The E-2 investor visa allows individuals from countries with which the U.S. maintains a treaty of commerce to enter the U.S. to start a new business or purchase an existing one. An applicant for an E-2 investor visa must generally meet the following requirements:
- The applicant must be a national of a country with which the U.S. maintains a treaty of commerce. A full list of countries can be found here.
- The applicant has invested or is in the process of investing a substantial amount of capital in a bona fide U.S. enterprise. A bona fide U.S. enterprise is defined as one that is real, active, and engaging in commercial or entrepreneurial activities that generate services or goods for profits and that is legally permitted to conduct business.
- The applicant intends to enter the U.S. solely to develop and direct the enterprise. The applicant can demonstrate this by showing that he or she owns at least 50% of the enterprise or by showing operational control through a management of similar position.
- The applicant intends to depart the U.S. upon expiration of his or her status.
Employees of E-2 Investors
An employee of a treaty investor may qualify for an E-2 visa if the following requirements are met:
- The employee will engage in executive or supervisory duties or the employee has special qualifications that are essential to the efficient operation of the company
- The employer’s nationality is the same as that of the principal employer. If the principal employer is an enterprise, the enterprise must be at least 50 percent owned by individuals in the U.S. who have the nationality of the treaty country and who are maintaining lawful treaty investor status.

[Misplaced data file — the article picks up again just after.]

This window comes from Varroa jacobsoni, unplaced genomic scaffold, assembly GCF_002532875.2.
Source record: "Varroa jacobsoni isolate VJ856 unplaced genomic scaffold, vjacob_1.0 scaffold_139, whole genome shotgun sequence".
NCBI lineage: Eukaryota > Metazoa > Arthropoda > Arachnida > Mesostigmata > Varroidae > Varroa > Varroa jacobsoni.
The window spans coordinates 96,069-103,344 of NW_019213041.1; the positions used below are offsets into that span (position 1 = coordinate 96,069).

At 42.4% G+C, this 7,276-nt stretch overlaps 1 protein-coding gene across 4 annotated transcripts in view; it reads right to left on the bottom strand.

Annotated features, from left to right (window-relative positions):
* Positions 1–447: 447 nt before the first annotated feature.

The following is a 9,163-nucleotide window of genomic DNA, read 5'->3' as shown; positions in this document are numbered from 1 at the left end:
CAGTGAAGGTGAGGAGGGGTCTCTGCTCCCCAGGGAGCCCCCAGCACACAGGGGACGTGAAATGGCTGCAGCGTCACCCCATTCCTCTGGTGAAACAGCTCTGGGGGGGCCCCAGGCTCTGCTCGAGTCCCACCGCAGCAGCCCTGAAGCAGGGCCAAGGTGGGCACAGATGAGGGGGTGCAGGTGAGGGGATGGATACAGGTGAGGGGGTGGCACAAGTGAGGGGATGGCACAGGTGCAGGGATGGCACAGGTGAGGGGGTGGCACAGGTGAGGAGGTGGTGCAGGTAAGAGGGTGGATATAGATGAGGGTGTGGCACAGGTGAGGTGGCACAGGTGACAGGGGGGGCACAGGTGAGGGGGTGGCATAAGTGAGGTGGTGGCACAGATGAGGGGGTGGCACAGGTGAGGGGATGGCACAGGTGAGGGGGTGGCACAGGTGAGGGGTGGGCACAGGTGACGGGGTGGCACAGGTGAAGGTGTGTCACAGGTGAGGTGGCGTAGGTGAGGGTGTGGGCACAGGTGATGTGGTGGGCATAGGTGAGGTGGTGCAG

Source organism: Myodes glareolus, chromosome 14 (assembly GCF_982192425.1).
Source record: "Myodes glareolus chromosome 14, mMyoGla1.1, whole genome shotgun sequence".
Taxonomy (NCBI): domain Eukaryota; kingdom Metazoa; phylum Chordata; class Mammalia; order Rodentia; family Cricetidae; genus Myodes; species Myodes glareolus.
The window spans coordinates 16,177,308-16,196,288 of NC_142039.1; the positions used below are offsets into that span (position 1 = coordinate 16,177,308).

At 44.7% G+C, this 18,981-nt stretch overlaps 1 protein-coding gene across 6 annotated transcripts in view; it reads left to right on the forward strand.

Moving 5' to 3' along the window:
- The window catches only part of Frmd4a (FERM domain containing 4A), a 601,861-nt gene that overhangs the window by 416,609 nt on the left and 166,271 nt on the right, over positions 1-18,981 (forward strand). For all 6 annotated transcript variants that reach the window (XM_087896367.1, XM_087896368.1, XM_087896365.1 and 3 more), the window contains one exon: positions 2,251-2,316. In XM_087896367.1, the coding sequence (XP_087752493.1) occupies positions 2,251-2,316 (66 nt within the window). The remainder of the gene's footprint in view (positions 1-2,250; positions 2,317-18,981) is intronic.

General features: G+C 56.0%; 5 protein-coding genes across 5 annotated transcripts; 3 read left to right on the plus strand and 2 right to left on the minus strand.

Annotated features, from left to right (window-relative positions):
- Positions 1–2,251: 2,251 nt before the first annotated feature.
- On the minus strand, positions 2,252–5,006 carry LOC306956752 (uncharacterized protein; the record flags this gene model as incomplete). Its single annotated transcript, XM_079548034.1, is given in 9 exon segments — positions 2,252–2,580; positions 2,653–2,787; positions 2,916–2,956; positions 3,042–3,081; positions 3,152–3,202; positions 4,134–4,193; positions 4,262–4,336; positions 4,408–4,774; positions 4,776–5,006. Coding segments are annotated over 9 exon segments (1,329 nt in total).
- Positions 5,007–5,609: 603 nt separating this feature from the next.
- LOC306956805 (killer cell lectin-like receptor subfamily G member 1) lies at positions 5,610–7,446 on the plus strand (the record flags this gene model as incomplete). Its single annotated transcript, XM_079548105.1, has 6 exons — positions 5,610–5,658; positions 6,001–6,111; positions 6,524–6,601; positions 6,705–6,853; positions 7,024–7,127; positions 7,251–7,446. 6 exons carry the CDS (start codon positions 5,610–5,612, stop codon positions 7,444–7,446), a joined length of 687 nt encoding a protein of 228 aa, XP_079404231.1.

- The employee must intend to depart the U.S. upon expiration of his or her E-2 status.
Spouses and Children of Treaty Investors
Spouses and children of E-2 investor visa holders may accompany or follow to join their family member without regard to their nationality. Therefore, even if the spouse and children of a principal applicant may not be a national of a treaty country, they still may receive the E-2 non-immigrant classification as the principal applicant.
Period of Stay in the U.S.
E-2 investor visa holders may be admitted to the U.S. for a maximum initial period of two years. Extensions of stay may be granted in increments of up to two years. There is no specified maximum number of extensions that may be granted; however, E-2 investor visa holders must intend to depart the U.S. upon expiration or termination of their status.
VisaZip helps individuals and businesses find more efficient solutions to their immigration needs. With over two decades of combined experience handling thousands of immigration cases, our attorneys will help you navigate the complex landscape of U.S. immigration law to find the solution that is best for you. Please contact us to learn more about the E-2 visa and to schedule a consultation.
Written by Farid Masoud Esq. Mr. Masoud previously served as an Assistant Chief Counsel for the U.S. Department of Homeland Security and as an Immigration Officer with United States Citizenship and Immigration Services (USCIS). Mr. Masoud is currently a partner at VisaZip LLP, an immigration law firm that serves individuals and companies throughout the U.S. and globally.
Please note: This article is for general information purposes and should not be construed as legal advice, nor does it create an attorney-client relationship. Please contact an experienced immigration attorney for your specific immigration issue.